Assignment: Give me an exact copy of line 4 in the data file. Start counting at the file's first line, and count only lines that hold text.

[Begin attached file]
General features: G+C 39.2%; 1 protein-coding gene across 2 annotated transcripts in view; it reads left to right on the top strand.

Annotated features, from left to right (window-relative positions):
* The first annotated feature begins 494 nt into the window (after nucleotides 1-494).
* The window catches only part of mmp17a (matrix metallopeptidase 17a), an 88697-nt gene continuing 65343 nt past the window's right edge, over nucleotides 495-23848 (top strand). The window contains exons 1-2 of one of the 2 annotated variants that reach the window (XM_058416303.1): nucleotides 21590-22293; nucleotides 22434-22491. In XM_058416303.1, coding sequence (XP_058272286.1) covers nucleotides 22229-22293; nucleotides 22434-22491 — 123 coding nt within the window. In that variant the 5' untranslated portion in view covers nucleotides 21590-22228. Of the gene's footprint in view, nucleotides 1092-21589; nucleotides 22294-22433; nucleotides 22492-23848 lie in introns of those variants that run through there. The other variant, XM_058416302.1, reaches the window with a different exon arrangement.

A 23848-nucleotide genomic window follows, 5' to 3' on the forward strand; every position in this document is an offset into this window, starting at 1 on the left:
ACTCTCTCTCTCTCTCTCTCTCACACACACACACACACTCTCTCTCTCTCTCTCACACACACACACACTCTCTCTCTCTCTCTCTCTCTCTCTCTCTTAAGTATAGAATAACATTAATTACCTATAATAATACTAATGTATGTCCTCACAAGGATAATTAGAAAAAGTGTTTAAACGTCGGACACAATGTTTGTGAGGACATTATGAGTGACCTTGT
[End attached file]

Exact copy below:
* The window catches only part of mmp17a (matrix metallopeptidase 17a), an 88697-nt gene continuing 65343 nt past the window's right edge, over nucleotides 495-23848 (top strand). The window contains exons 1-2 of one of the 2 annotated variants that reach the window (XM_058416303.1): nucleotides 21590-22293; nucleotides 22434-22491. In XM_058416303.1, coding sequence (XP_058272286.1) covers nucleotides 22229-22293; nucleotides 22434-22491 — 123 coding nt within the window. In that variant the 5' untranslated portion in view covers nucleotides 21590-22228. Of the gene's footprint in view, nucleotides 1092-21589; nucleotides 22294-22433; nucleotides 22492-23848 lie in introns of those variants that run through there. The other variant, XM_058416302.1, reaches the window with a different exon arrangement.